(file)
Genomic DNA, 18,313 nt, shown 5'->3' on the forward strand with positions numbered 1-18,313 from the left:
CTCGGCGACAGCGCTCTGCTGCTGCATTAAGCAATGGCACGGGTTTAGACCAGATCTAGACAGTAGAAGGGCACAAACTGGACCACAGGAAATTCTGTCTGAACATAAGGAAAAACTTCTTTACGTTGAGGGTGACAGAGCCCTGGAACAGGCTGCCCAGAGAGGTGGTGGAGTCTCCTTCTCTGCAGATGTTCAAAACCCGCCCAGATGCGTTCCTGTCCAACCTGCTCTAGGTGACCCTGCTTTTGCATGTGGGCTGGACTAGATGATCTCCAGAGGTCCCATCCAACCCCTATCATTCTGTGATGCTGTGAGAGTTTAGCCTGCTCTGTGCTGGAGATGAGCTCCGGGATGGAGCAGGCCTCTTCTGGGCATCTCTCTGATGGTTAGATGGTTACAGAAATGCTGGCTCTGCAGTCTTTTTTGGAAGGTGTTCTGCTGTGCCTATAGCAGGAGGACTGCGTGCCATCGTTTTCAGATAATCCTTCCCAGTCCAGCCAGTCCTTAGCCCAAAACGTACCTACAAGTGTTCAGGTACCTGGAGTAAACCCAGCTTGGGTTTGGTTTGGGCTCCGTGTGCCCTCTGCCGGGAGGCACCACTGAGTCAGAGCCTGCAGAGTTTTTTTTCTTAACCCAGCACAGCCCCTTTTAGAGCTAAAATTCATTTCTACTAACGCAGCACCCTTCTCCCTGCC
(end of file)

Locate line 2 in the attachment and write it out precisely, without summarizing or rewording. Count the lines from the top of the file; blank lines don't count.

CTCGGCGACAGCGCTCTGCTGCTGCATTAAGCAATGGCACGGGTTTAGACCAGATCTAGACAGTAGAAGGGCACAAACTGGACCACAGGAAATTCTGTCTGAACATAAGGAAAAACTTCTTTACGTTGAGGGTGACAGAGCCCTGGAACAGGCTGCCCAGAGAGGTGGTGGAGTCTCCTTCTCTGCAGATGTTCAAAACCCGCCCAGATGCGTTCCTGTCCAACCTGCTCTAGGTGACCCTGCTTTTGCATGTGGGCTGGACTAGATGATCTCCAGAGGTCCCATCCAACCCCTATCATTCTGTGATGCTGTGAGAGTTTAGCCTGCTCTGTGCTGGAGATGAGCTCCGGGATGGAGCAGGCCTCTTCTGGGCATCTCTCTGATGGTTAGATGGTTACAGAAATGCTGGCTCTGCAGTCTTTTTTGGAAGGTGTTCTGCTGTGCCTATAGCAGGAGGACTGCGTGCCATCGTTTTCAGATAATCCTTCCCAGTCCAGCCAGTCCTTAGCCCAAAACGTACCTACAAGTGTTCAGGTACCTGGAGTAAACCCAGCTTGGGTTTGGTTTGGGCTCCGTGTGCCCTCTGCCGGGAGGCACCACTGAGTCAGAGCCTGCAGAGTTTTTTTTCTTAACCCAGCACAGCCCCTTTTAGAGCTAAAATTCATTTCTACTAACGCAGCACCCTTCTCCCTGCC